You might also offer a supplemental executive retirement plan (SERP). These aren’t deferred compensation plans but act as a type of pension account funded by employers. SERPs are considered “ineligible,” meaning that contributions don’t vest immediately to the executive and, like pensions, funds are at risk of forfeiture before retirement.
Nonprofits are obliged to use surplus revenue to forward their mission rather than distribute profit or dividends to employees. But paying bonuses or incentives to executives generally is acceptable as long as:
- It furthers your organization’s goals and exempt purpose,
- It’s based on meeting measurable performance goals,
- Payment doesn’t reduce services to constituents, and
- The total compensation package still qualifies as “reasonable” according to IRS rules.
If you offer bonuses, keep in mind that the amount can be based on gross profits and total activity of, for example, a fundraising campaign. But to discourage nonprofits from cutting services to pay bonuses, the IRS prohibits bonuses based on net earnings or profits.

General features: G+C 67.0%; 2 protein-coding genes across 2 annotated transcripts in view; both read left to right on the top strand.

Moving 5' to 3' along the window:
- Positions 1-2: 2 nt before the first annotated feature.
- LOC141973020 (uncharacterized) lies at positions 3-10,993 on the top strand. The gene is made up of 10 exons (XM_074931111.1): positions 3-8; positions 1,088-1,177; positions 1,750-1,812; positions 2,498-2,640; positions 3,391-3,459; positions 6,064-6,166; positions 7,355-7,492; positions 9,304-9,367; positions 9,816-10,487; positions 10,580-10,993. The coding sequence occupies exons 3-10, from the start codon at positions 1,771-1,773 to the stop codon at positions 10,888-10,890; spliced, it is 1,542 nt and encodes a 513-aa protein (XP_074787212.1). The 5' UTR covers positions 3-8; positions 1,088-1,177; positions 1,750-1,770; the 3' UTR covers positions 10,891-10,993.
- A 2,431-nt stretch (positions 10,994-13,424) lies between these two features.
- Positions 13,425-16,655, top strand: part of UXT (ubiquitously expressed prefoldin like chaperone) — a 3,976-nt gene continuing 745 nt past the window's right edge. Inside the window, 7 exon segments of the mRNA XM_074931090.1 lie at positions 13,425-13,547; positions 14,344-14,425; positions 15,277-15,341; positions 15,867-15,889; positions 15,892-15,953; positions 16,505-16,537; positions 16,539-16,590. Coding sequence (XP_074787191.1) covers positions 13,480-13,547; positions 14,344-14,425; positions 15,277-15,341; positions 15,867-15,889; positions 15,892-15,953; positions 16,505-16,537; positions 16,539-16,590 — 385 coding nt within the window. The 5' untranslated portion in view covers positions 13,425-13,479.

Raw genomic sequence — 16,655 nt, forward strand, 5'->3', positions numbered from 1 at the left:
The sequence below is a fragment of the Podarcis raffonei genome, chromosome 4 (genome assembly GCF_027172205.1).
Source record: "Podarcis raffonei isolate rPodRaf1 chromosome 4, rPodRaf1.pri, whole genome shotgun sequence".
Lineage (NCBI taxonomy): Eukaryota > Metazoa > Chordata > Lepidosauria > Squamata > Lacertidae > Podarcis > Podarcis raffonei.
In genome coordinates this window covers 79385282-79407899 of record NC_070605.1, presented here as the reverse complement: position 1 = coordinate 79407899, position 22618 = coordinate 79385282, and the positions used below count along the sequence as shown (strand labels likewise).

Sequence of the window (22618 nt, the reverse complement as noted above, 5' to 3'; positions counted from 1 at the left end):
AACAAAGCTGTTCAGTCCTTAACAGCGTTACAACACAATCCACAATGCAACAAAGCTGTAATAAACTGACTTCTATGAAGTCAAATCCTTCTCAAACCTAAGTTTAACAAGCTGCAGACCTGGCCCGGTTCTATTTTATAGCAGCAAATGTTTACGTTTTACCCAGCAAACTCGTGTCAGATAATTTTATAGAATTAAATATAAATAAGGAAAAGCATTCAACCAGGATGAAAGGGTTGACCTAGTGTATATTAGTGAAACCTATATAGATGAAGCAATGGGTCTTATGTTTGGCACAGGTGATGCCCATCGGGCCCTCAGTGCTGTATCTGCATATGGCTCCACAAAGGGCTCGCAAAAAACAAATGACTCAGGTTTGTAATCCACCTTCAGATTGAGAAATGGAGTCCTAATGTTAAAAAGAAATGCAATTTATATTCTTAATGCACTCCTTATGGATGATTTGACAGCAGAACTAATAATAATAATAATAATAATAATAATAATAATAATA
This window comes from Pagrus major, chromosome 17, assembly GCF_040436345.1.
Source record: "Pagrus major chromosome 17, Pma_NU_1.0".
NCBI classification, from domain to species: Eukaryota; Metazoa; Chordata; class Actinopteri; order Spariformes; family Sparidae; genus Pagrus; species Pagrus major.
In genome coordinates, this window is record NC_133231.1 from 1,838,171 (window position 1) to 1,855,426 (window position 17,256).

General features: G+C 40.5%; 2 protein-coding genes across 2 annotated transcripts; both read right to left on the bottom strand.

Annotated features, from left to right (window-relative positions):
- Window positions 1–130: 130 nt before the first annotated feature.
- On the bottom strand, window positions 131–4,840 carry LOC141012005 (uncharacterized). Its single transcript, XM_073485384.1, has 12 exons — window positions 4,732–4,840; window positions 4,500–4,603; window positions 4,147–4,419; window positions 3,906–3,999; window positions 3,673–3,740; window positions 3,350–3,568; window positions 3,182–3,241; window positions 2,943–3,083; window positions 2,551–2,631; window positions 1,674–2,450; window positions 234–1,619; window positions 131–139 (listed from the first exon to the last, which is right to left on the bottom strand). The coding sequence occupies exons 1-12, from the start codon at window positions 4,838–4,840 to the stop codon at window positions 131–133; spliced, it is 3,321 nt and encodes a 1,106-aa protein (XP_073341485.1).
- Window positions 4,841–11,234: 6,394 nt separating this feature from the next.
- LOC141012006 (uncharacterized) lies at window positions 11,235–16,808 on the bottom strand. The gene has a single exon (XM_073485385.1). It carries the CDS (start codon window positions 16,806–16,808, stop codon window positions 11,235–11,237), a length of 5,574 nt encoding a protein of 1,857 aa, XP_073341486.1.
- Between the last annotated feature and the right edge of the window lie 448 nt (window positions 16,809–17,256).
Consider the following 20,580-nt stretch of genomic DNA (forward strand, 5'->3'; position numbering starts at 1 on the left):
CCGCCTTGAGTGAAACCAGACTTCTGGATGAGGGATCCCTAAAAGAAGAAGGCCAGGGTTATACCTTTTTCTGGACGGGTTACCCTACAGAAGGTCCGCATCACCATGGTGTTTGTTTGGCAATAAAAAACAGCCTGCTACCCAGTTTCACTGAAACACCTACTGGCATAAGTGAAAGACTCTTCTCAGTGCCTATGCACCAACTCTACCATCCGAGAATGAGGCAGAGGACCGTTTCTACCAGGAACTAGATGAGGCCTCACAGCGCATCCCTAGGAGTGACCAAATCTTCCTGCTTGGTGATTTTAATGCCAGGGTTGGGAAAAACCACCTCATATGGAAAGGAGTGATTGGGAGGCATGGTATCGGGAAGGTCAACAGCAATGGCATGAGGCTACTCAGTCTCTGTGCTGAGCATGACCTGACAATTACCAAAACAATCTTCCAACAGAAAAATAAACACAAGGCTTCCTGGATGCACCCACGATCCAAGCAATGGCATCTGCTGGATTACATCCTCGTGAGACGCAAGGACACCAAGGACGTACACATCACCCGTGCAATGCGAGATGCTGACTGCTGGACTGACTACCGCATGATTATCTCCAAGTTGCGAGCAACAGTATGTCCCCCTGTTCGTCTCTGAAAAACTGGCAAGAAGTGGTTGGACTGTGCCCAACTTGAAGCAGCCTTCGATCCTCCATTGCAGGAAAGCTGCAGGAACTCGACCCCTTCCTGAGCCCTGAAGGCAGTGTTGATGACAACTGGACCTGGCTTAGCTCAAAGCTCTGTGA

Depending on the executive, other perks may actually have more value than the usual salary and benefits. For example, if your nonprofit is located in a city such as New York or San Francisco, you might offer to subsidize housing to a level commensurate with the executive’s income. If a new executive must move to accept the job with your organization, consider covering relocation expenses.
Some candidates may have student loan debt that you can help to repay. Or you might offer to cover the costs of attending school part-time for an advanced degree related to your nonprofit’s mission. And don’t forget about work-life balance. Many executives will accept less pay for a shorter full-time workweek (such as 35 instead of 40 hours) or the opportunity to telecommute or work on a flexible schedule.
Understand what you’re offering
Before you offer an executive deferred compensation, a bonus plan or fringe benefits, make sure you understand potential tax and compliance issues associated with them. Your advisors can help ensure that your proposed compensation package is reasonable and that you’ve correctly reported the details to the IRS.